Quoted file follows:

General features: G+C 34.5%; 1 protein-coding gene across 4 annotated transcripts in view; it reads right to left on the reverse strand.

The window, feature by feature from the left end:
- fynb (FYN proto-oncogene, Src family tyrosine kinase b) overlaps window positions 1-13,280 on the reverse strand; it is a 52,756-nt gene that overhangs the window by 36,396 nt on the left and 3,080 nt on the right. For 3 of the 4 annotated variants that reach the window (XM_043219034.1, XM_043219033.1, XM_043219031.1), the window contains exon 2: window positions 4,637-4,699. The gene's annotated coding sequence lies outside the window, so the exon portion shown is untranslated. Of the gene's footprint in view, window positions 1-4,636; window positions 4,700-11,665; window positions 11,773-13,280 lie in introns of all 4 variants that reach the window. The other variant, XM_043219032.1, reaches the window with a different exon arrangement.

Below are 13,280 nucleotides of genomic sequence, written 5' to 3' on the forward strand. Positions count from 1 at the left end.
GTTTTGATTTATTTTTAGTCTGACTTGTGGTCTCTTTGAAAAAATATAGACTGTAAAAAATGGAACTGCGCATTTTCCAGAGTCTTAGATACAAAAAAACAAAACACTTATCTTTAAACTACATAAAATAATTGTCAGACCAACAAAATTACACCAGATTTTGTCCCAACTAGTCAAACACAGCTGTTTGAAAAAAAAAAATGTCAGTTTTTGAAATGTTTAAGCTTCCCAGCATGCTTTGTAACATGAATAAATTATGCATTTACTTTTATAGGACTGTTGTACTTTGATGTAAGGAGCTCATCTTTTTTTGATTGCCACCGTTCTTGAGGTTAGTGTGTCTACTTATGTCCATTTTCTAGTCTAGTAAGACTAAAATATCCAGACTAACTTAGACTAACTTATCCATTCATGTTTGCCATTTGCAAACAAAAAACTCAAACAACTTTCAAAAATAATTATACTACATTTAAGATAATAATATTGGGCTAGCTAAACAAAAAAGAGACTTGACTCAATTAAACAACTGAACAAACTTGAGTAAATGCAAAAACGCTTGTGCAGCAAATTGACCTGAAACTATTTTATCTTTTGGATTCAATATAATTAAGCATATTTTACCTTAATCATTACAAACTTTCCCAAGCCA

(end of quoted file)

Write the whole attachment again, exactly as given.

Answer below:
General features: G+C 34.5%; 1 protein-coding gene across 4 annotated transcripts in view; it reads right to left on the reverse strand.

The window, feature by feature from the left end:
- fynb (FYN proto-oncogene, Src family tyrosine kinase b) overlaps window positions 1-13,280 on the reverse strand; it is a 52,756-nt gene that overhangs the window by 36,396 nt on the left and 3,080 nt on the right. For 3 of the 4 annotated variants that reach the window (XM_043219034.1, XM_043219033.1, XM_043219031.1), the window contains exon 2: window positions 4,637-4,699. The gene's annotated coding sequence lies outside the window, so the exon portion shown is untranslated. Of the gene's footprint in view, window positions 1-4,636; window positions 4,700-11,665; window positions 11,773-13,280 lie in introns of all 4 variants that reach the window. The other variant, XM_043219032.1, reaches the window with a different exon arrangement.

Below are 13,280 nucleotides of genomic sequence, written 5' to 3' on the forward strand. Positions count from 1 at the left end.
GTTTTGATTTATTTTTAGTCTGACTTGTGGTCTCTTTGAAAAAATATAGACTGTAAAAAATGGAACTGCGCATTTTCCAGAGTCTTAGATACAAAAAAACAAAACACTTATCTTTAAACTACATAAAATAATTGTCAGACCAACAAAATTACACCAGATTTTGTCCCAACTAGTCAAACACAGCTGTTTGAAAAAAAAAAATGTCAGTTTTTGAAATGTTTAAGCTTCCCAGCATGCTTTGTAACATGAATAAATTATGCATTTACTTTTATAGGACTGTTGTACTTTGATGTAAGGAGCTCATCTTTTTTTGATTGCCACCGTTCTTGAGGTTAGTGTGTCTACTTATGTCCATTTTCTAGTCTAGTAAGACTAAAATATCCAGACTAACTTAGACTAACTTATCCATTCATGTTTGCCATTTGCAAACAAAAAACTCAAACAACTTTCAAAAATAATTATACTACATTTAAGATAATAATATTGGGCTAGCTAAACAAAAAAGAGACTTGACTCAATTAAACAACTGAACAAACTTGAGTAAATGCAAAAACGCTTGTGCAGCAAATTGACCTGAAACTATTTTATCTTTTGGATTCAATATAATTAAGCATATTTTACCTTAATCATTACAAACTTTCCCAAGCCA